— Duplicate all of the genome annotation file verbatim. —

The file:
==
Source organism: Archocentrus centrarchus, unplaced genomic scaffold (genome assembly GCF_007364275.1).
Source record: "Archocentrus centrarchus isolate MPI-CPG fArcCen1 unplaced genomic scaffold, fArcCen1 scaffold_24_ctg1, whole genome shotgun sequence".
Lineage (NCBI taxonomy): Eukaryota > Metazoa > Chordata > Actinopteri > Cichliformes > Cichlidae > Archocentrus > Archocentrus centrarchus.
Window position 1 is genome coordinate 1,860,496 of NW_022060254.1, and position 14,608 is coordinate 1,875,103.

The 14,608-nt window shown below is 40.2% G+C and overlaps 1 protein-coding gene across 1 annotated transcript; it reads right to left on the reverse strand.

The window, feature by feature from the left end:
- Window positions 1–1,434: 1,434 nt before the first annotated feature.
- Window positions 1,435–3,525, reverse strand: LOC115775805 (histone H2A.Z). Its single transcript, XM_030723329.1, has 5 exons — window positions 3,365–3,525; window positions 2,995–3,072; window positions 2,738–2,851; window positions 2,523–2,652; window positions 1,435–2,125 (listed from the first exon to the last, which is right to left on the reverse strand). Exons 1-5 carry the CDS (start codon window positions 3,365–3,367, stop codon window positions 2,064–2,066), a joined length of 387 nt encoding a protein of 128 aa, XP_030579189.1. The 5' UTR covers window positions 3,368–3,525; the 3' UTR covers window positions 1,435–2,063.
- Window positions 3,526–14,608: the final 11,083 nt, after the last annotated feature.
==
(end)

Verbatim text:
Source organism: Archocentrus centrarchus, unplaced genomic scaffold (genome assembly GCF_007364275.1).
Source record: "Archocentrus centrarchus isolate MPI-CPG fArcCen1 unplaced genomic scaffold, fArcCen1 scaffold_24_ctg1, whole genome shotgun sequence".
Lineage (NCBI taxonomy): Eukaryota > Metazoa > Chordata > Actinopteri > Cichliformes > Cichlidae > Archocentrus > Archocentrus centrarchus.
Window position 1 is genome coordinate 1,860,496 of NW_022060254.1, and position 14,608 is coordinate 1,875,103.

The 14,608-nt window shown below is 40.2% G+C and overlaps 1 protein-coding gene across 1 annotated transcript; it reads right to left on the reverse strand.

The window, feature by feature from the left end:
- Window positions 1–1,434: 1,434 nt before the first annotated feature.
- Window positions 1,435–3,525, reverse strand: LOC115775805 (histone H2A.Z). Its single transcript, XM_030723329.1, has 5 exons — window positions 3,365–3,525; window positions 2,995–3,072; window positions 2,738–2,851; window positions 2,523–2,652; window positions 1,435–2,125 (listed from the first exon to the last, which is right to left on the reverse strand). Exons 1-5 carry the CDS (start codon window positions 3,365–3,367, stop codon window positions 2,064–2,066), a joined length of 387 nt encoding a protein of 128 aa, XP_030579189.1. The 5' UTR covers window positions 3,368–3,525; the 3' UTR covers window positions 1,435–2,063.
- Window positions 3,526–14,608: the final 11,083 nt, after the last annotated feature.